The only VMAT2 inhibitor indicated for tardive dyskinesia (TD) with no recommendations against concomitant use with strong CYP3A4/5 inducers or inhibitors1

Consider AUSTEDO for patients with TD receiving strong CYP3A4/5 inducers or inhibitors for underlying conditions

  • AUSTEDO is metabolized primarily through CYP2D6—with minor contributions of CYP3A4/5 and other enzymes to form several minor metabolites

Coadministration per pathway dosing for AUSTEDO and INGREZZA® (valbenazine).

Coadministration per pathway dosing for AUSTEDO and INGREZZA® (valbenazine).

  • In patients who are poor CYP2D6 metabolizers or are taking strong CYP2D6 inhibitors, the total daily dosage of AUSTEDO should not exceed 36 mg (maximum single dose of 18 mg)1
Concomitant medication pills icon.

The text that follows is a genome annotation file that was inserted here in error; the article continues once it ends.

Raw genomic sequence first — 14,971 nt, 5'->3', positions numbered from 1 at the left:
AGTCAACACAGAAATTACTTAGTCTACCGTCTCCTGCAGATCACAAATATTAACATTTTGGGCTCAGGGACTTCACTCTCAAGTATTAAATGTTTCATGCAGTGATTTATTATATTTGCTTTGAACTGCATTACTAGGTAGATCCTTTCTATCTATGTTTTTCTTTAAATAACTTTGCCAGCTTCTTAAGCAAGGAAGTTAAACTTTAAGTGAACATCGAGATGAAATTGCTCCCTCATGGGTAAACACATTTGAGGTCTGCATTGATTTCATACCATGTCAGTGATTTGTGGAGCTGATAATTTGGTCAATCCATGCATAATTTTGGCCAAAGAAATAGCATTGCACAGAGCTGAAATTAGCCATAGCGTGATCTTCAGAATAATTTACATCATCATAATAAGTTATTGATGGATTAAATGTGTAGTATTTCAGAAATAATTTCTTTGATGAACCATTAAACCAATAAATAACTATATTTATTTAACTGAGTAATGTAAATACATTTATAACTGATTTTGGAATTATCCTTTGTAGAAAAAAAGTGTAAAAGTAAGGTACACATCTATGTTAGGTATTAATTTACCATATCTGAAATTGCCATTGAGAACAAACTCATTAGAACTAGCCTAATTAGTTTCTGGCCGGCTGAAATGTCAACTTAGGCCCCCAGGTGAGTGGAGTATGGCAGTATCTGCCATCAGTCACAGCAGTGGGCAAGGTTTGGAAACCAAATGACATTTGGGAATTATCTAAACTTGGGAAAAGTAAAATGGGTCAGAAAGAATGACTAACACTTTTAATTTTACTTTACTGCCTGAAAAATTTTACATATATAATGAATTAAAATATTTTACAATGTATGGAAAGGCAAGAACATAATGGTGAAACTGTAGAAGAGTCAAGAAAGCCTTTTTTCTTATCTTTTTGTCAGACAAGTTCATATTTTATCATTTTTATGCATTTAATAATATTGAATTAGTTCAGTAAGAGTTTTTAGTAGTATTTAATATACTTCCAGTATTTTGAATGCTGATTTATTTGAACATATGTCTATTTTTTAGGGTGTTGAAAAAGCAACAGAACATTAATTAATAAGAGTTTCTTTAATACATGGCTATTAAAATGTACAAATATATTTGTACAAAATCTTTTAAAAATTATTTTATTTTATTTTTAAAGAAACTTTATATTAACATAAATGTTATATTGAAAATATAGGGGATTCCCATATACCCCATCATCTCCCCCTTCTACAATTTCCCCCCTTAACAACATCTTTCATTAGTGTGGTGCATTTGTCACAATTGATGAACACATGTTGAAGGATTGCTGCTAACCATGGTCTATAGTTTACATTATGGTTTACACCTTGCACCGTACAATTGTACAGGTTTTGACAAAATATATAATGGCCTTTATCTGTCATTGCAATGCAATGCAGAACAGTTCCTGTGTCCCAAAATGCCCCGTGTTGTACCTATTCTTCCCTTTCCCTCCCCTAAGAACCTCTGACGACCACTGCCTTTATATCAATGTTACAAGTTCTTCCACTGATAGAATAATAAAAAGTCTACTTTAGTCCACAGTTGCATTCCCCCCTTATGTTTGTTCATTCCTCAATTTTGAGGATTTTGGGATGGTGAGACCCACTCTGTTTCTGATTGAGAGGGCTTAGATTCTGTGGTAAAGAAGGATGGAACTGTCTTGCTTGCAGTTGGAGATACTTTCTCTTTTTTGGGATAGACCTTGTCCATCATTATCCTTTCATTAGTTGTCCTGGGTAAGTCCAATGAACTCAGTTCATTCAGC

For patients on concomitant medications, AUSTEDO offers a range of dosing options1

  • In the treatment of TD, it is important to keep in mind how concomitant drugs for comorbid conditions are metabolized1-3
  • For a list of medications that can help determine potential drug-drug interactions with your patients’ concomitant treatments, see the Flockhart™ Table

Consider metabolic pathways when choosing a treatment for TD1-3

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Watch Dr.
Rakesh Jain discuss drug metabolism as a crucial consideration for TD treatment

VMAT2, vesicular monoamine transporter 2.

REFERENCES: 1. AUSTEDO® (deutetrabenazine) tablets current Prescribing Information. Parsippany, NJ, Teva Neuroscience, Inc. 2. INGREZZA® (valbenazine) current Prescribing Information. San Diego, CA: Neurocrine Biosciences, Inc.; April 2020. 3. Lynch T, Price A. The effect of cytochrome P450 metabolism on drug response, interactions, and adverse effects. American Academy of Family Physicians. 2007;76(3):391-396.